France's Total shuts gas plant after Mozambique attacks, report says

French energy company pulls out after deadly attack by extremists

An aerial view of the Afungi Liquified Natural Gas Camp in Afungi, Mozambique, is seen in this undated handout picture. WFP/Handout via REUTERS THIS IMAGE HAS BEEN SUPPLIED BY A THIRD PARTY. MANDATORY CREDIT NO RESALES. NO ARCHIVES

French energy company Total has shut its operations and withdrawn all staff from a site in northern Mozambique, following last week's deadly terror attack in the area, security sources said on Friday.

"Total has gone," a security source in Maputo told AFP, adding that "it will be hard to persuade them to return" this year.

A military source said: "All the facilities are abandoned.

"Total made a decision to evacuate all of its staff" after drone surveillance showed insurgents were in areas "very close" to the gas plant in Afungi.

Another source confirmed there were reports that extremists were not far from the site.

Afungi peninsula is only 10 kilometres from the town of Palma, which came under attack more than a week ago, resulting in the deaths of dozens of people, including at least two expatriate workers.

The brazen assault on March 24 was the latest in a string of more than 830 organised raids by extremists over the past three years, during which more than 2,600 people have died.

Total had already removed some staff and suspended construction work in late December following a series of violent attacks near its compound.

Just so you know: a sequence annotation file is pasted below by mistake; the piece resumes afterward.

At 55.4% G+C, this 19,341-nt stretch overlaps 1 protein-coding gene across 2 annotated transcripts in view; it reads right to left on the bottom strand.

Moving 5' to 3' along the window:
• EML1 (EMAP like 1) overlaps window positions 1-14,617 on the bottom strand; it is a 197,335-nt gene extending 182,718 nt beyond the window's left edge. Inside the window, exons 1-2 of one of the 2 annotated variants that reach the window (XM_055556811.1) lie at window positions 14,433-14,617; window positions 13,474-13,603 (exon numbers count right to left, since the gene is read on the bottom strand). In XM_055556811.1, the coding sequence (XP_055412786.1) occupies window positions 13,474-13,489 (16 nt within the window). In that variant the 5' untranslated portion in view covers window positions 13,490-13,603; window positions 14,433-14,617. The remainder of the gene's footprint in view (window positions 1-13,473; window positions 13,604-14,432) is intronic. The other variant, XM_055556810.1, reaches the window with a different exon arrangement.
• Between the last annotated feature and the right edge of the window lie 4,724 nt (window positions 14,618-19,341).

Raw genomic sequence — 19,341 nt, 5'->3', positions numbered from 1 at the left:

But last week's raid is seen as the biggest escalation of the insurgency ravaging Cabo Delgado province since 2017.

Many civilian survivors fled their homes, flocking towards the heavily secured gas plant.

An estimated 15,000 people have gathered near the site, while more are still arriving and "security is compromised", said another source.

The humanitarian "situation continues to deteriorate," added the source

Total's departure came as Afungi army commander Chongo Vidigal declared on Thursday the gas project was "protected".

"We are currently in the special area in Afungi and never had a terrorism threat," he said.

Total did not immediately respond to requests for comment.

Most communications were cut after the Palma onslaught began.

Thousands of troops have been deployed to Cabo Delgado, but Mozambique's ability to fight the insurgency has long been questioned, with analysts pointing to poor training and lack of equipment.

Government security forces are bolstered by a South African private military company, Dyck Advisory Group.

Total and its partners planned to invest $20 billion in the project, the largest amount ever for a project in Africa.

In February, Total chief executive Patrick Pouyanne insisted that the project, which the company inherited from US energy firm Anadarko, was still on track to begin operations in 2024.

He said this having reached agreement with Mozambican President Filipe Nyusi to set up a 25-kilometre radius secure zone around the site.

But last week, the extremists attacked, reportedly beheading residents and ransacking buildings in the latest rampage.

Hundreds, including many foreign workers, have been evacuated by air and sea, while thousands of locals walked to safety.

The UN said it has recorded at least 9,100 people internally displaced by the latest violence.

The violence has uprooted about 700,000 people from their homes since October 2017.

Extremists in Cabo Delgado have wreaked havoc across the northern  province with the aim of establishing a caliphate.

The insurgents are affiliated to ISIS, which claimed responsibility for the Palma attack.

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